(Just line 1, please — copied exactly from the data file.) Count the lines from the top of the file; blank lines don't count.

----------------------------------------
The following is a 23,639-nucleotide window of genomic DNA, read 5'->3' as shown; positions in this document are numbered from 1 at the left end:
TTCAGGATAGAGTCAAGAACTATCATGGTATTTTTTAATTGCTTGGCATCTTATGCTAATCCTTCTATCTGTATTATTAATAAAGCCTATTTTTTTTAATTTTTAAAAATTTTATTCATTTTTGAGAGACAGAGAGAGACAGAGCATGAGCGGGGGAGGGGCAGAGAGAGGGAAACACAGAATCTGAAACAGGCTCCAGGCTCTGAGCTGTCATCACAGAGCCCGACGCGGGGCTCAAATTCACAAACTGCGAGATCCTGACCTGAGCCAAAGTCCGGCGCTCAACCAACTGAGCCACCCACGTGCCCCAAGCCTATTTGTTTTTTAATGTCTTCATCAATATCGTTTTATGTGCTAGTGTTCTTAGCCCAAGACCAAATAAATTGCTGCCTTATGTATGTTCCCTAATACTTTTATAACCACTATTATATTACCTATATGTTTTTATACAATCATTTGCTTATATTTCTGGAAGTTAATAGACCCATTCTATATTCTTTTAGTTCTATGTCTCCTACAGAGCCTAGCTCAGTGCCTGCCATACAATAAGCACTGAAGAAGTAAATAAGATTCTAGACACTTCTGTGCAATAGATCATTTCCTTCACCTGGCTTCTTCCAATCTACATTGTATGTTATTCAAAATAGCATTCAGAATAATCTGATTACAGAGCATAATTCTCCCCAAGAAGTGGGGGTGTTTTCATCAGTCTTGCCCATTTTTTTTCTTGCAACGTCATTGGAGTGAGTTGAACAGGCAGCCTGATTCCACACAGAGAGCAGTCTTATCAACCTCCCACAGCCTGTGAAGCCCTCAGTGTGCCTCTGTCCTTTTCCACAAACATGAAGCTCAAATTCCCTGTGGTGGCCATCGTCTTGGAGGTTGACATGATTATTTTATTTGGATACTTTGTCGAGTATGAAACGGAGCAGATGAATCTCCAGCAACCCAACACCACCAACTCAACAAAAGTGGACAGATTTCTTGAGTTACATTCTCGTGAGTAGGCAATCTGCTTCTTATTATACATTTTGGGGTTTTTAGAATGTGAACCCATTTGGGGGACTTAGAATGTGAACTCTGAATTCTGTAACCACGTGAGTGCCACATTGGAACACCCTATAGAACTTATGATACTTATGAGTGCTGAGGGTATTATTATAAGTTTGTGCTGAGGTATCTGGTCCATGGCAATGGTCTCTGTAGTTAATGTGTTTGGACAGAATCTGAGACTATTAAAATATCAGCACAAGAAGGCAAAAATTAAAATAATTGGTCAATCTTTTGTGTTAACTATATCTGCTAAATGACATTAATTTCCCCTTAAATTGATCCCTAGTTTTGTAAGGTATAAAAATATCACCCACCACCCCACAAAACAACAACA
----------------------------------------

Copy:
The following is a 23,639-nucleotide window of genomic DNA, read 5'->3' as shown; positions in this document are numbered from 1 at the left end: